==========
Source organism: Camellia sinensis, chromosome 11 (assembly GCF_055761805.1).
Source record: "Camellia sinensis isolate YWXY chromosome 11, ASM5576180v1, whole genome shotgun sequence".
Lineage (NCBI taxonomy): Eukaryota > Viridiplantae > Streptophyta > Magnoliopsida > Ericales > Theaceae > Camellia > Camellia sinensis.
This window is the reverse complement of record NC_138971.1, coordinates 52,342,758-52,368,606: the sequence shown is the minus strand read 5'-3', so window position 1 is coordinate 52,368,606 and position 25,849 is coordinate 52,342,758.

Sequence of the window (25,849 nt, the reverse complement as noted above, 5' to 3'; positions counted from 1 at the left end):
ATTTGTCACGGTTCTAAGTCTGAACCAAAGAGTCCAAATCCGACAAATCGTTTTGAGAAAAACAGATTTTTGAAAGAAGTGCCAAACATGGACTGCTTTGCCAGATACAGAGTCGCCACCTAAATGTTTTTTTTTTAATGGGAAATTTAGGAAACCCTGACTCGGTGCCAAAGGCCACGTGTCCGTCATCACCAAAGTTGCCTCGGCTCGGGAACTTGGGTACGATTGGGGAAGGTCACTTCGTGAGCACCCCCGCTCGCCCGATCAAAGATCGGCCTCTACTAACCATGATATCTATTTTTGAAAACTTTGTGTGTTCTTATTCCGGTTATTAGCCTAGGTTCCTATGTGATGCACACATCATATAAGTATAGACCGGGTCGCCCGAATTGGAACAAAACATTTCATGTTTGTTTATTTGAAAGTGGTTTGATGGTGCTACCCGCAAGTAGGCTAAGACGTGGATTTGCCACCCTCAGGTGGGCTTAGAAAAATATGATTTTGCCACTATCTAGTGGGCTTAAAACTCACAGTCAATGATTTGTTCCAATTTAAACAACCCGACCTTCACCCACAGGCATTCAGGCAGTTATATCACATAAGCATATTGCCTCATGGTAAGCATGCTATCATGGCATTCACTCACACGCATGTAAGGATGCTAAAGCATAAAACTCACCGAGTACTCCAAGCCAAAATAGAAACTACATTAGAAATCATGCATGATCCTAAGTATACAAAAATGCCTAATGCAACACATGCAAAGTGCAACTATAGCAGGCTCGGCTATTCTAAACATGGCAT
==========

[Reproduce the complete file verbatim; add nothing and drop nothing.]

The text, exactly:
Source organism: Camellia sinensis, chromosome 11 (assembly GCF_055761805.1).
Source record: "Camellia sinensis isolate YWXY chromosome 11, ASM5576180v1, whole genome shotgun sequence".
Lineage (NCBI taxonomy): Eukaryota > Viridiplantae > Streptophyta > Magnoliopsida > Ericales > Theaceae > Camellia > Camellia sinensis.
This window is the reverse complement of record NC_138971.1, coordinates 52,342,758-52,368,606: the sequence shown is the minus strand read 5'-3', so window position 1 is coordinate 52,368,606 and position 25,849 is coordinate 52,342,758.

Sequence of the window (25,849 nt, the reverse complement as noted above, 5' to 3'; positions counted from 1 at the left end):
ATTTGTCACGGTTCTAAGTCTGAACCAAAGAGTCCAAATCCGACAAATCGTTTTGAGAAAAACAGATTTTTGAAAGAAGTGCCAAACATGGACTGCTTTGCCAGATACAGAGTCGCCACCTAAATGTTTTTTTTTTAATGGGAAATTTAGGAAACCCTGACTCGGTGCCAAAGGCCACGTGTCCGTCATCACCAAAGTTGCCTCGGCTCGGGAACTTGGGTACGATTGGGGAAGGTCACTTCGTGAGCACCCCCGCTCGCCCGATCAAAGATCGGCCTCTACTAACCATGATATCTATTTTTGAAAACTTTGTGTGTTCTTATTCCGGTTATTAGCCTAGGTTCCTATGTGATGCACACATCATATAAGTATAGACCGGGTCGCCCGAATTGGAACAAAACATTTCATGTTTGTTTATTTGAAAGTGGTTTGATGGTGCTACCCGCAAGTAGGCTAAGACGTGGATTTGCCACCCTCAGGTGGGCTTAGAAAAATATGATTTTGCCACTATCTAGTGGGCTTAAAACTCACAGTCAATGATTTGTTCCAATTTAAACAACCCGACCTTCACCCACAGGCATTCAGGCAGTTATATCACATAAGCATATTGCCTCATGGTAAGCATGCTATCATGGCATTCACTCACACGCATGTAAGGATGCTAAAGCATAAAACTCACCGAGTACTCCAAGCCAAAATAGAAACTACATTAGAAATCATGCATGATCCTAAGTATACAAAAATGCCTAATGCAACACATGCAAAGTGCAACTATAGCAGGCTCGGCTATTCTAAACATGGCAT